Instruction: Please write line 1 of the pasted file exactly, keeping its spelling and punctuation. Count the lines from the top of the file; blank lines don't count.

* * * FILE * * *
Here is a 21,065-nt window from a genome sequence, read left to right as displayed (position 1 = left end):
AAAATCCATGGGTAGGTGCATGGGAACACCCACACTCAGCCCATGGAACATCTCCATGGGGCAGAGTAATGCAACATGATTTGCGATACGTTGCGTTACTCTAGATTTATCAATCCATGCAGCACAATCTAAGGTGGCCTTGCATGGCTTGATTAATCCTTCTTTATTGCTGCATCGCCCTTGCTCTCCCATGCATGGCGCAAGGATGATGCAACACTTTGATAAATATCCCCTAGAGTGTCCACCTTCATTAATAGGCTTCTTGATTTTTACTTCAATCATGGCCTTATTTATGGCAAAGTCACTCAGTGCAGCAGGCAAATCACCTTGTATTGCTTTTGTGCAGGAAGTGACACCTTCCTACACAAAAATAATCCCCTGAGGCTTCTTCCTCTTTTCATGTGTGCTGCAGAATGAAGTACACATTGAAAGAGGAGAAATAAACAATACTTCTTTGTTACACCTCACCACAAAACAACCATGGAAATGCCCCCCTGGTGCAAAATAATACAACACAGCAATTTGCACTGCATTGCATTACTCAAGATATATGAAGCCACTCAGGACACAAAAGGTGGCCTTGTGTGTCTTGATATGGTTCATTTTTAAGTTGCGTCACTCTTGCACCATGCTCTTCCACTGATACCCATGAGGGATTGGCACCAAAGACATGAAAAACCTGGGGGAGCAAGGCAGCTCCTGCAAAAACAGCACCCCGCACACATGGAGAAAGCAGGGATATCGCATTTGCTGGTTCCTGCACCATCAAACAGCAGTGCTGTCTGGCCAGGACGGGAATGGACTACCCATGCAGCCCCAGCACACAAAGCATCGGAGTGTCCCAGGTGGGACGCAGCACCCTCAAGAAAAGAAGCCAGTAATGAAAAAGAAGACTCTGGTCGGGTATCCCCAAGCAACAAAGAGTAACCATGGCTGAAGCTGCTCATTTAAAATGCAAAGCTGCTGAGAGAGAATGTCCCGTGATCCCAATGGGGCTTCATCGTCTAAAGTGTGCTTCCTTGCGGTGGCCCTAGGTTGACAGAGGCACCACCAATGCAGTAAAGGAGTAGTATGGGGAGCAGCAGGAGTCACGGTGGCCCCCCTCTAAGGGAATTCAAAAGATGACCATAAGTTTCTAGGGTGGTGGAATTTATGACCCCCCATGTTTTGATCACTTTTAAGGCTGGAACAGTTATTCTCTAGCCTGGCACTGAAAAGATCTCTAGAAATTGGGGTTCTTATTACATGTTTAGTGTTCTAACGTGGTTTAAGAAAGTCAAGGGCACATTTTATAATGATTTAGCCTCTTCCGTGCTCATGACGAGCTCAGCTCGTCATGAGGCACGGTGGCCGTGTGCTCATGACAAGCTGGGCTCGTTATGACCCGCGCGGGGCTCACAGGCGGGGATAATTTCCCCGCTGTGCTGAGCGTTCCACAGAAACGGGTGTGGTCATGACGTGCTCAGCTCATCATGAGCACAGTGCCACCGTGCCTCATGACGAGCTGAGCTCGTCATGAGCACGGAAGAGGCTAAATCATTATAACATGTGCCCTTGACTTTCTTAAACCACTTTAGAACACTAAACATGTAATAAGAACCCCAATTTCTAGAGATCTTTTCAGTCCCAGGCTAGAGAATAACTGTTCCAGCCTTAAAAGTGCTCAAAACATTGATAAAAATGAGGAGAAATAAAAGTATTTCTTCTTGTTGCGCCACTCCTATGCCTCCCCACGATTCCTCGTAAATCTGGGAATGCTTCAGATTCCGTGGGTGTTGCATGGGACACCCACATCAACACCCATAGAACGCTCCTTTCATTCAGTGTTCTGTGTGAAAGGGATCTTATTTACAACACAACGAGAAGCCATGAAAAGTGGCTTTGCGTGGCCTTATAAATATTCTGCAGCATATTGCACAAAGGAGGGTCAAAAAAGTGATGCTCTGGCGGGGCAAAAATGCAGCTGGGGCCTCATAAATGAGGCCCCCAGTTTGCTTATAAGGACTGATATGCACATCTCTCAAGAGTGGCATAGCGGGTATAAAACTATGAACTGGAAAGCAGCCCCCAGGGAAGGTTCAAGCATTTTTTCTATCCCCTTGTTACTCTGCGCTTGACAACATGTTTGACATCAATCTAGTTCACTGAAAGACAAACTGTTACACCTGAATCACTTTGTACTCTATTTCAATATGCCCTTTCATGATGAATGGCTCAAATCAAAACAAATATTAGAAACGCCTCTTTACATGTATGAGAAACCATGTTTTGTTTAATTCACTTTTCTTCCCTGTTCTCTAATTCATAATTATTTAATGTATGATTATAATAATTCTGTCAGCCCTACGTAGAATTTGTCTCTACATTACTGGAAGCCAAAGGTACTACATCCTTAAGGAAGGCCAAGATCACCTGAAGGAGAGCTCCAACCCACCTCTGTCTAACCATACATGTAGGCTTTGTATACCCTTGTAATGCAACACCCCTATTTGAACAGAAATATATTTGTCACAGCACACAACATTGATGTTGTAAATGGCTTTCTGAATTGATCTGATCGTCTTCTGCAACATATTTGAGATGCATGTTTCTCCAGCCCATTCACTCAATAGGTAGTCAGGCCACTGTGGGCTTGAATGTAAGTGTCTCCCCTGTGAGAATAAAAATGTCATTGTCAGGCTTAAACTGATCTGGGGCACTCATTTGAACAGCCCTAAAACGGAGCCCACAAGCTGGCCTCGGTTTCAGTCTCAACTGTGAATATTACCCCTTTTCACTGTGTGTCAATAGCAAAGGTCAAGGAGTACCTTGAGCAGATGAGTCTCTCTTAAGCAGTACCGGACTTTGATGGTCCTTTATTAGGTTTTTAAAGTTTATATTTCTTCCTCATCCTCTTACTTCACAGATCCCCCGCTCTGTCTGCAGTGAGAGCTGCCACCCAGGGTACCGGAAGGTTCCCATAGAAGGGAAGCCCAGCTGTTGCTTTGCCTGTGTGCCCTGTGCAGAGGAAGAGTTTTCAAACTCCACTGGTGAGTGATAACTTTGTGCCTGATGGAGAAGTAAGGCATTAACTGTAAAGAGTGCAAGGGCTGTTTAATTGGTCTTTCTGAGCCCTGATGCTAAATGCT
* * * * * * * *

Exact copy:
Here is a 21,065-nt window from a genome sequence, read left to right as displayed (position 1 = left end):